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As I walked through the grade school halls on my way to deliver materials to a classroom, I heard a child’s sobbing. My heart clenched. I looked around and saw a young child, tears streaming, standing alone with a teacher. I couldn’t make out what the teacher was saying to the child, but the scene and all that it emoted brought a lump to my throat and I wanted desperately to get out of there fast.

Back at my office in another school building, I relayed the scene to my coworkers. I had no way to hide the distraught I felt. I didn’t know any details but I felt intense sorrow that I couldn’t contain. Of course, my coworkers tried to console me, and probably passed eye-rolls amongst each other, telling me the child was probably fine by now.

This is my life as a highly sensitive person. I feel things that are out there in the invisible ethers, things that are not mine. When I enter a crowded big-box toy store at Christmas time, I find myself swept up in internal chaos and a strong desire to beat every other shopper to the dolls and bikes and train sets, even if it means ramming my shopping cart through aisles, disregarding other people. Yes, I have feelings of the “hunt” that belong solely to me, but those personal feelings are amplified by the level of feelings circulating the environment. Moments like these can be disturbing, very disturbing, until insight filters into my brain. Ah, I’m picking up environmental stuff, I remind myself, and am able to relax.

Perceiving More

For the introvert, life is rich. Add to it the trait of high sensitivity, the ability to pick up and have awareness of input of all sorts, and it becomes a highly stimulating environment that, yes, is rich, but also somewhat of a challenge to function in effectively. Thank goodness for researchers and writers who have elevated the status of the highly sensitive person above the labels of “too sensitive,” “a crier,” and “an over-reacter.”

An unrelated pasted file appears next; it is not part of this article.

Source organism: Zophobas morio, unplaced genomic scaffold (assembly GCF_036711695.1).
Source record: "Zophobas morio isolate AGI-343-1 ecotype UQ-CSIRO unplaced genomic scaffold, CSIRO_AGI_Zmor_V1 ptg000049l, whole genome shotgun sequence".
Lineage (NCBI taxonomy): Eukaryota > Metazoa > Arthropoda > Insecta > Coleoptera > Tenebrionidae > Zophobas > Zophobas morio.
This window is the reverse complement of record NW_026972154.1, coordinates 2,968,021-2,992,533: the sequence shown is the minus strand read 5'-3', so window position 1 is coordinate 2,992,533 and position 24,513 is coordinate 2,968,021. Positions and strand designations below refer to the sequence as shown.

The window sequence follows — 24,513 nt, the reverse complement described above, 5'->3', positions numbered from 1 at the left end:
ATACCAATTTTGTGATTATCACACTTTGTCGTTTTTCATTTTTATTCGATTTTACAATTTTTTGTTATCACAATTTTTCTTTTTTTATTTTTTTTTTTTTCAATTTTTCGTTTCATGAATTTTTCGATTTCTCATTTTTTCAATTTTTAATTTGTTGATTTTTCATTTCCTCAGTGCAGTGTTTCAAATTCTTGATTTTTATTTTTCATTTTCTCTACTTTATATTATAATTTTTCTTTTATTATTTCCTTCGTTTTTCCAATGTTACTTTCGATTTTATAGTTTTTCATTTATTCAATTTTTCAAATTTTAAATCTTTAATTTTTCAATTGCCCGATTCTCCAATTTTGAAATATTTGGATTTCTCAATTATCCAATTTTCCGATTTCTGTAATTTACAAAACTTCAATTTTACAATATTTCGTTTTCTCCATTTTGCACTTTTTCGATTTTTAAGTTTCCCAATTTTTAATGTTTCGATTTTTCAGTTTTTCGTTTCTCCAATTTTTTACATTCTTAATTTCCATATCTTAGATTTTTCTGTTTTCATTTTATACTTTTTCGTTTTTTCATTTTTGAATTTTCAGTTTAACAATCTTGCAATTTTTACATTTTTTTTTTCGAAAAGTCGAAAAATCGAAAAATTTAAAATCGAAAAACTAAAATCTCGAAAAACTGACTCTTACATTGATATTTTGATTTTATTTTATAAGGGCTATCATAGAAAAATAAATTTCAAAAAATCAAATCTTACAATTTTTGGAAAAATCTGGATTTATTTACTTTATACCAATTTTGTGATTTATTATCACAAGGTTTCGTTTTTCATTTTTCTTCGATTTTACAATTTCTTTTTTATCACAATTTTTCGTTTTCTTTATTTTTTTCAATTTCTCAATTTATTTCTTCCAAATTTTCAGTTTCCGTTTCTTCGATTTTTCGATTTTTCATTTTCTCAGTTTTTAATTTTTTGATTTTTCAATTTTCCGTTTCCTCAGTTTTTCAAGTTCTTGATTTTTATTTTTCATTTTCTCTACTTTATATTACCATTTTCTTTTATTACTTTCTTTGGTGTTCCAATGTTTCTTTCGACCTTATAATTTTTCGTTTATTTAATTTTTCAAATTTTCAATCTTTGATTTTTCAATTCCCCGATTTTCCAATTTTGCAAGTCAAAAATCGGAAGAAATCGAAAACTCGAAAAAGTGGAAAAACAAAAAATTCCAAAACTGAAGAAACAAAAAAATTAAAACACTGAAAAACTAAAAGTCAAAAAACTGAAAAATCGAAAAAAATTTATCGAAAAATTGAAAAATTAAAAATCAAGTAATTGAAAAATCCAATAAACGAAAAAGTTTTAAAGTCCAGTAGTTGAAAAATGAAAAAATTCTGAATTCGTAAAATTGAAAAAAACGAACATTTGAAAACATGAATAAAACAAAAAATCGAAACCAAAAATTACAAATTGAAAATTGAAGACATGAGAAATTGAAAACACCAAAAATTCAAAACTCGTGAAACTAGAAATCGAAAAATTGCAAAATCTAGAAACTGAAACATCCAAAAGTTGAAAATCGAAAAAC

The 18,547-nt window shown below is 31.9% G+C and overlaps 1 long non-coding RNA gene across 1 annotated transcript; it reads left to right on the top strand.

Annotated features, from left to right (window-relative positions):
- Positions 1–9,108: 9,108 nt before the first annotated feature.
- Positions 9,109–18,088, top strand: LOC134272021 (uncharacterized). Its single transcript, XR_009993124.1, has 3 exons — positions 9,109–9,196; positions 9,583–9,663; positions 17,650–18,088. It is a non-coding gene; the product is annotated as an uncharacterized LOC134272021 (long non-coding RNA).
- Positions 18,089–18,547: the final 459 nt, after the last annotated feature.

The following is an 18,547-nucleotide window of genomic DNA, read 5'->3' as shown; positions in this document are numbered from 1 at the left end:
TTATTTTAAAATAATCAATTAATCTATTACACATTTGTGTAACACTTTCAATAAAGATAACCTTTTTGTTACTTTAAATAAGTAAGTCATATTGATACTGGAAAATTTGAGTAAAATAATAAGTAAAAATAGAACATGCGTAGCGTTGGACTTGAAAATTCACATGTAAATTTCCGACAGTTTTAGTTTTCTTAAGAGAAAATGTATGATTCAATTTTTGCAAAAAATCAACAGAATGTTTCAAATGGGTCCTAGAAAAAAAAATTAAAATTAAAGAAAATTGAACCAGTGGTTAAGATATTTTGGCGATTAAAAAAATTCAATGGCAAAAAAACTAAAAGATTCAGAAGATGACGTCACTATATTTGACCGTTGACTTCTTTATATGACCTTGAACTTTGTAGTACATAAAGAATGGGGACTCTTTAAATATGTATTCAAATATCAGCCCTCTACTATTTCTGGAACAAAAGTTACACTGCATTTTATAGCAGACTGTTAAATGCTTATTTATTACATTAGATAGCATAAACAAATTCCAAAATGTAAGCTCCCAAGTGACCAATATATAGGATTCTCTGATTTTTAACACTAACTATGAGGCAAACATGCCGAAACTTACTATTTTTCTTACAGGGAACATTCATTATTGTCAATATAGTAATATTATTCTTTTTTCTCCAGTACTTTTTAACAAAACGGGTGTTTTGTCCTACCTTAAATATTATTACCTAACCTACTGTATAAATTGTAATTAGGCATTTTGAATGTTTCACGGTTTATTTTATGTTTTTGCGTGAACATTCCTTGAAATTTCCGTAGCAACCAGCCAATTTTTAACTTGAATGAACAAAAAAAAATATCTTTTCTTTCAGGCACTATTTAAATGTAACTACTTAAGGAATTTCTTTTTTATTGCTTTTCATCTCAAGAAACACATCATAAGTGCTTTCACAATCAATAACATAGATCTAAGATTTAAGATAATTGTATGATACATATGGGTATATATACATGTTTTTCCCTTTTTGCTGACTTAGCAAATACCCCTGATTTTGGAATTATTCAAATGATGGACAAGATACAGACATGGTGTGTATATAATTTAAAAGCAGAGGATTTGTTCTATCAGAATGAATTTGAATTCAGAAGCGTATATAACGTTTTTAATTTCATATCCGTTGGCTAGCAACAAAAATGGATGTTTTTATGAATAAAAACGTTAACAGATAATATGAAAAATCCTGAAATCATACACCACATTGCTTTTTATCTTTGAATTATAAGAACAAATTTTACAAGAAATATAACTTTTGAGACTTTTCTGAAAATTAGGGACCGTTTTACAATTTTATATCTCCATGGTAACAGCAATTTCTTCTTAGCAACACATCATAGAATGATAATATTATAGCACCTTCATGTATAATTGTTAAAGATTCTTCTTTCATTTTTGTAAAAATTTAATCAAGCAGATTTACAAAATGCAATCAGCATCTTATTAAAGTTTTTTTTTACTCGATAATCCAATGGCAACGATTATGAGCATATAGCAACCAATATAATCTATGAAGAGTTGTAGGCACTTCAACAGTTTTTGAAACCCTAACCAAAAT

According to Elaine N. Aron, Ph.D, author of The Highly Sensitive Person , though people who have the highly sensitive trait have historically been dismissed as flawed or odd, even unstable, the trait is not imaginary or defective. In her book Aron affirms for the highly sensitive person (HSPs, she calls them) that they are not crazy.

“Having a sensitive nervous system is normal, a basic neutral trait. You probably inherited it. It occurs in about 15-20 percent of the population. It means you are aware of subtleties in your surroundings, a great advantage in many situations.”

Aron goes on to confirm that HSPs can easily be overwhelmed. No kidding. The world is a very loud place filled with scents and sights and activity and emotions. All that input is useful, but also highly stimulating. And highly stimulated is a state that can lead to exciting revelations and insights as well as agitation and exhaustion.

High sensitivity can make an HSP an interesting person to be around. Life for us is very intense. Lots of things just make sense, as we use influx of input. Life also can be a challenge for the non-HSP because they’re not bothered by the noise of a nearby barking dog or the scent of the perfume of a passing woman. But the HSP is bothered. A lot.  Just ask my husband. I’m apt to complain to him soon after being seated in a restaurant. The music is blaring or the people at the next table have an odd smell or the lobster tank in my line of sight is makes me sad and angry. Walking through the grocery store I can hardly think because the “background” music is so loud for me. It’s terribly distracting and need I say, annoying? This is not simply me hearing well. It is a heightened awareness of sound. As author Andrea Bartz pointed out in her article for Psychology Today, “Sense and Sensitivity,”  the HSP’s low tolerance for environmental stimuli can make him or her seem like a complainer to the non-HSP.